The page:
No, he is a rock and roll singer, he said. No way, I thought. A rock and roll singer? In Kona? Making a living at it, at his age? I could hardly believe it. Since Mike and I almost never went out at night together, I’d never heard of his band. I looked at him incredulously. But indeed, he reassured me, he made quite a decent living and would have no problem paying the rent I asked.
I told him without being asked that I was renting the place because I was newly widowed and needed the income. I remember distinctly how his face fell at that remark, the sad look in his eyes, and the way he sighed deeply and told me how sorry he was. Yeah you should be, I remember thinking, and don’t get any ideas or try and take advantage. I’m fragile but also tough and I can take care of myself.
I insisted on being by the book. He filled out an application and provided several excellent references I checked up on. He even made it through our “coconut wireless” - here in our small Hawaiian town, I asked around and turns out, sure enough, lots of people knew him and he was said to be reliable.
Honestly, the final selling point for me was his dog. He had an ancient German shepherd named, of course…Elvis. Well of course I fell in love with Elvis right away. He was so old his back hips were obviously painfully arthritic and they seemed horribly fused; this elderly but happy dog with big floppy ears got around mostly on his two front legs, hopping his back legs behind him. His owner, this doubtful musician, clearly doted on him - which told me a lot about the man. And when I heard the story about where they had been living my heart strings were pulled.
The place he was before was a four story walk-up, and I listened when he told me about how at first, he would carry the dog up and down the stairs several times a day, but that one time, this proud and intelligent dog had apparently had enough. He placed his two front paws on the first stair and turned to look at his owner, who understood rather quickly that his smart dog was asking him simply to pick up his hind legs and help him wheel barrow himself up the stairs. The musician broke down in tears the first time they did that, as at the top of the stairs that day, Elvis turned and looked at him with a happy smile of triumph. They would do whatever it took to make that apartment work together.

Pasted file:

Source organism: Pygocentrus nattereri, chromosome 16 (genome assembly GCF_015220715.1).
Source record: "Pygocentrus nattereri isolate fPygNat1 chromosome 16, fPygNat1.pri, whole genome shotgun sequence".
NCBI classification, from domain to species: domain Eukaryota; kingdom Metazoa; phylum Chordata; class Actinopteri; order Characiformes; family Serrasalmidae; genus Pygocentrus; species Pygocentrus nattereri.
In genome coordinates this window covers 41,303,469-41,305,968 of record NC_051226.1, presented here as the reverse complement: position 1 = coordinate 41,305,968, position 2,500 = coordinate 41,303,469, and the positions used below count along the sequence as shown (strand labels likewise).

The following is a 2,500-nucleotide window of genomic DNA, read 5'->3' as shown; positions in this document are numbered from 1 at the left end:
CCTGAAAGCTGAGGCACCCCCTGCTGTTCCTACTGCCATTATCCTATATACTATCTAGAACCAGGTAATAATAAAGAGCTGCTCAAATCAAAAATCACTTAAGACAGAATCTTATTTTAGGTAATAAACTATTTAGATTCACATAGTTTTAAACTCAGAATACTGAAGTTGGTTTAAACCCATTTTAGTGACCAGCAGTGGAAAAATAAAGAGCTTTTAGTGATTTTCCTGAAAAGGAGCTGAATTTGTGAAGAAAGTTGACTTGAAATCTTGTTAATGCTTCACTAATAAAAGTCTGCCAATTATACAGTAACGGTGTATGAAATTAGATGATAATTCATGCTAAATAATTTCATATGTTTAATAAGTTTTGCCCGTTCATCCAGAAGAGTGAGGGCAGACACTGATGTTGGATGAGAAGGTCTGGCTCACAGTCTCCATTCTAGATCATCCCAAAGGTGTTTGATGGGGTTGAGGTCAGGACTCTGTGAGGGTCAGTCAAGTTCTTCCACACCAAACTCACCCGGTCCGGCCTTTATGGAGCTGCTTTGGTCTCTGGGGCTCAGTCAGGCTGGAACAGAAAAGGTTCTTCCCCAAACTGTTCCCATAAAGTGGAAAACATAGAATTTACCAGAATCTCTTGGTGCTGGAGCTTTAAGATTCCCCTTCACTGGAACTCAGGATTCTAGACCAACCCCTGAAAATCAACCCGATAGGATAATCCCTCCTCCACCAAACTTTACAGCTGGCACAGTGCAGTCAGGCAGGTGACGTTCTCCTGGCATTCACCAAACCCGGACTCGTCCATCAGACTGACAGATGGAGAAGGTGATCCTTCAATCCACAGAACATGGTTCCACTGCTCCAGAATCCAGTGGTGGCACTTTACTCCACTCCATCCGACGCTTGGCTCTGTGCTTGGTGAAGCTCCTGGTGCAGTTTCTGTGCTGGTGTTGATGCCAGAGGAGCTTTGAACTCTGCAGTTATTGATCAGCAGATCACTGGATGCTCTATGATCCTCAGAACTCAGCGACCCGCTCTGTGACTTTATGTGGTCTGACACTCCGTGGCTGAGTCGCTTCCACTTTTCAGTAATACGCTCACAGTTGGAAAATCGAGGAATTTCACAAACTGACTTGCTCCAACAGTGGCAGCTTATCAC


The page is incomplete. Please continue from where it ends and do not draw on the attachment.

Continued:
But it was hard on Elvis-dog, as he called him, and the musician continued to look for another place that might welcome them both. Now they had found my little ohana which would be perfect for the two of them. It had not a single step they had to climb, a nice lawn for Elvis to snort about on as he wanted, not to mention a considerate and animal-loving landlady willing to help out however she could.
And the futon I had provided along with a few other pieces of furniture as a partially furnished apartment? The musician told me Elvis-dog had promptly and happily plopped down on it with great relief and a big tail wag the second they moved in. I never asked for it back after that even though the musician brought his own bed because I got such pleasure knowing that old dog had a big, comfortable new place to sleep.
We signed the lease and he moved in the first week of May, and he gave me his deposit and rent which cleared right away. I asked him, given the obvious but strangely-tinted British accent coming from this bizarre character who was now my tenant, where he was from. Wales, he said. He mom still lived there, though he’d been on Big Island himself or nearly 20 years. He was going to visit her just after he moved in. I pondered that and for a quick moment, I wished I’d been able to go somewhere like that. Just as quickly I perished the thought and climbed the stairs back to my sad, lonely aerie above and continued with the grieving I was now getting very good at. I was relieved the place was rented, and didn’t give my new tenant much more thought for quite some time. I felt I’d accomplished something really huge given how hard it was even to go grocery shopping in those early days.
I collapsed on my sofa and began to cry. I couldn’t believe I’d just had to give a part of Michael’s and my home away.
Tune in next week for part II.